Jumpin’ Jehosifats: The phrase in the Naval Aviation Safety Magazine, Approach, stated by “Grampaw Pettibone” a cartoon charicature of a crusty old Naval Aviator, when he’s about to describe something that should be obvious to the pilot involved that what he’s about to do is a very bad judgment call.
IYAOYAS: If You Ain’t Ordnance, You Ain’t Shit!
LAU-7: Missile Launching Rail mounted to a hard point on the wing usually outboard (outer most station) on the Harrier.
LPA: Lieutenants’ Protective Association. As the junior officers in a squadron, Lieutenants band together to look out for one another. In the case of Episode 21 they took it to another level and became the Lieutenants’ Revolutionary Front!
LSO: Landing Signal Officer. AKA “Paddles.” The LSO is responsible for working up on land and guiding pilots aboard the aircraft carriers. Due to the motion of the ship, it can be difficult for pilots to notice changing line-up, glideslope etc. The LSO is the second set of eyes providing vital safety guidance. In spite of the LSO “grading” every pass, no naval aviator wants to attempt to come aboard without an LSO watching over them.
LSS: Landing Site Supervisor. The AV-8B Harrier community’s version of LSO. LSS works in confined areas – like a clearing in the trees or an expeditionary field – as well as roads and ships like LHAs and LHDs.
L Z: “el-zee” Landing Zone.
LOx: Liquid Oxygen – the method before “OBOGS” (pronounced Oh-Bogs) to provide breathing oxygen to tactical jet pilots.
MAG: Marine Air Group
ManPAD: Man-portable air-defense systems (MANPADS or MPADS) are portable surface-to-air missiles. They are guided weapons and are a threat to low-flying aircraft.
MAW: Marine Air Wing
Main Mount: Main landing gear.
“Mar-Div”: e.g. Episode 21 – “Headquarters Battalion, Second MarDiv.” Here’s the way units are comprised generally speaking. Be advised, I am leaving out a LOT of units here for simplicity’s sake. Like in English there are ALWAYS exceptions to this rule! I am leaving out the “fourth” unit in several of these. For example – there are really four companies, not three. So a fourth unit is generally a “headquarters and support” unit – e.g. Alpha Company, Bravo Company, Charlie Company, and H&S Company make up a battalion. Leadership is set up so that a Marine has 3 people reporting to him in the chain of command. There are 4 Marines in a fireteam led by a fireteam leader. 3 fire teams in a squad, 3 squads in a platoon, 4 platoons in a company, 4 companies in a battalion, 4 battalions in a regiment, and 3 to 5 regiments in a division. So – MarDiv = Marine Division. May I suggest going to the DOD Site to get a detailed description?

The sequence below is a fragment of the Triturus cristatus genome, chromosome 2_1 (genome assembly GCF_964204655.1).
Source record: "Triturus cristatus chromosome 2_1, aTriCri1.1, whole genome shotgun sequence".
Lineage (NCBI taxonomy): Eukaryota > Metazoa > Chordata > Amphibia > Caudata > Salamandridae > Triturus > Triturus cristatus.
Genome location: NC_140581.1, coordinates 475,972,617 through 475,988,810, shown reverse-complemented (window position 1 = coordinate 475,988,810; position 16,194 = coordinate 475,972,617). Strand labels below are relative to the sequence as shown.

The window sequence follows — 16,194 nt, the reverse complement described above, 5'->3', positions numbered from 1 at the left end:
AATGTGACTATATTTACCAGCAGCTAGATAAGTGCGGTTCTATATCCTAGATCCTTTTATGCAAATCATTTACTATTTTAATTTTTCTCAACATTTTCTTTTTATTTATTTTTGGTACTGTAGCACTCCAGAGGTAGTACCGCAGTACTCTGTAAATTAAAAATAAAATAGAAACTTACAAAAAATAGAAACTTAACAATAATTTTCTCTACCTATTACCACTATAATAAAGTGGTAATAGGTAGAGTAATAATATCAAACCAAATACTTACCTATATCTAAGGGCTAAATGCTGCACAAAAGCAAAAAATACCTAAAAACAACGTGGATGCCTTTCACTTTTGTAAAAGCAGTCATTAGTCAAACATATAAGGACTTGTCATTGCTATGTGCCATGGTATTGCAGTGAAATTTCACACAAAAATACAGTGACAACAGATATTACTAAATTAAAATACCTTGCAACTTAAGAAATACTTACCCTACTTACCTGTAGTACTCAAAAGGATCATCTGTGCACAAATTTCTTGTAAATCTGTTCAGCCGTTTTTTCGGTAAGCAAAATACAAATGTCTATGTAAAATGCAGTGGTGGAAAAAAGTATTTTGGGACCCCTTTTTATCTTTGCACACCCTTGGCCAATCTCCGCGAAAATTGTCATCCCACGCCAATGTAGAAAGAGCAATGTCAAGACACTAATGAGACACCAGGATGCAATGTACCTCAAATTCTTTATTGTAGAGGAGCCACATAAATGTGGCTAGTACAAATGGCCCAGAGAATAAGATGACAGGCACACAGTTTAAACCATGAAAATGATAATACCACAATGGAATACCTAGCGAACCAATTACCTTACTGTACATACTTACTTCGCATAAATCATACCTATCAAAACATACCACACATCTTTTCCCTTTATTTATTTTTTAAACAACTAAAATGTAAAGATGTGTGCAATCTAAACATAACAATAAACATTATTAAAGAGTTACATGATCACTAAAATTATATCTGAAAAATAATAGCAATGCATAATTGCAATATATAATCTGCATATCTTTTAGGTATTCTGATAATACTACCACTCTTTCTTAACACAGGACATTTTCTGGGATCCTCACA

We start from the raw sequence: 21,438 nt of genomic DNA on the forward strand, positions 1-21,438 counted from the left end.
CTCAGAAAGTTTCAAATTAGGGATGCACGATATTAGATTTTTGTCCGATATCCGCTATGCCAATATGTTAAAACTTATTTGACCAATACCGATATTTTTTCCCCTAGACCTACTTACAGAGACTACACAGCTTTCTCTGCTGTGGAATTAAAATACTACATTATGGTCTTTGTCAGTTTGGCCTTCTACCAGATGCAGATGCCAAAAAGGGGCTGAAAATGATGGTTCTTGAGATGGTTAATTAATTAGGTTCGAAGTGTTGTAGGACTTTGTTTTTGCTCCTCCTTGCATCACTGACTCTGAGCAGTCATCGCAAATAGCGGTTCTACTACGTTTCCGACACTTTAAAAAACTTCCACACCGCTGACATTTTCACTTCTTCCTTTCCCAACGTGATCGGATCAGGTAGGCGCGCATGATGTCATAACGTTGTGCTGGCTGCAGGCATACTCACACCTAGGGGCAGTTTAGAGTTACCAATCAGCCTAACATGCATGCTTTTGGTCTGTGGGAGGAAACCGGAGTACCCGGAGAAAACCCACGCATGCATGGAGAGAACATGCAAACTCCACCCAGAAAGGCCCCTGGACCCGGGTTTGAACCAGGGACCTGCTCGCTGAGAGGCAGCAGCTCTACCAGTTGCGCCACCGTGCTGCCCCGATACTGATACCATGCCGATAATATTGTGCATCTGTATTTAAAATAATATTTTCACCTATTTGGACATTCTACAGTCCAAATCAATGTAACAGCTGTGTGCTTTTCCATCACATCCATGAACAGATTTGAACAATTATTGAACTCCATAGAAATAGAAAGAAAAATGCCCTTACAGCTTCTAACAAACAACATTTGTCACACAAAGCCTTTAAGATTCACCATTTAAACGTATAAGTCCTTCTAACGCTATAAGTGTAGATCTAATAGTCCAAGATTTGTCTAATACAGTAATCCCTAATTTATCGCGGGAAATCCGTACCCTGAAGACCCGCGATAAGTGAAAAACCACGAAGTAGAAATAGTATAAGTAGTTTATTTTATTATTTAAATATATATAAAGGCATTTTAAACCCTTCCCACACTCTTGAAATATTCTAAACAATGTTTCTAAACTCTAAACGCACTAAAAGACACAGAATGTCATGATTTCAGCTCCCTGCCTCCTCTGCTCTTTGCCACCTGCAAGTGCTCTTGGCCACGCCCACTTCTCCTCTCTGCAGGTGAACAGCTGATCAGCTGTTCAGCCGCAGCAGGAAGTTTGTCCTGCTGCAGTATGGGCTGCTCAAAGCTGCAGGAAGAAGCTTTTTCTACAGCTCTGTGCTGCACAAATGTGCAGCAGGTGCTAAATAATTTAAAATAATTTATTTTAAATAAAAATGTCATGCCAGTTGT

Mark-76: Mk-76. Practice bomb that is inert except for a tiny smoke charge to help mark its landing spot. Other Bombs are Mk-81 (250 lb High Explosive HE); Mk-82 500lb; Mk-83 1000 lb HE etc etc.
MATSG: Pronounced mátsig – Marine Air Training Support Group. Marines go through navy flight school to become Naval Aviators. While aboard the Naval Air Stations they report to and are administratively controlled by MATSG personnel.
MEF & MEU: Marine Expeditionary Force / Unit. The Marine Corps deploys its various units in “Expeditions.” So, while in garrison there are companies, squadrons etc. They combine these garrison units to deploy to hot spots around the world. For example, a Harrier Squadron will detach several aircraft, as will a helicopter squadron to create an “augmented” squadron to deploy as a unit. This unit and others combined as infantry, artillery, etc will go out as a MEU or a larger MEF to be a force in readiness at hot spots throughout the world.
M O A: Pronounced “mōa”. Military Operations Area. Special use airspace used by military aircraft. When a moa is “hot” i.e. in use civilian aircraft are kept out in order to reduce the chance of mid-air collisions with high-speed maneuvering military aircraft. *Note – MOST of the time military acronyms are pronounced like words. e.g. ASAP is pronounced as a word, not spelled out A S A P.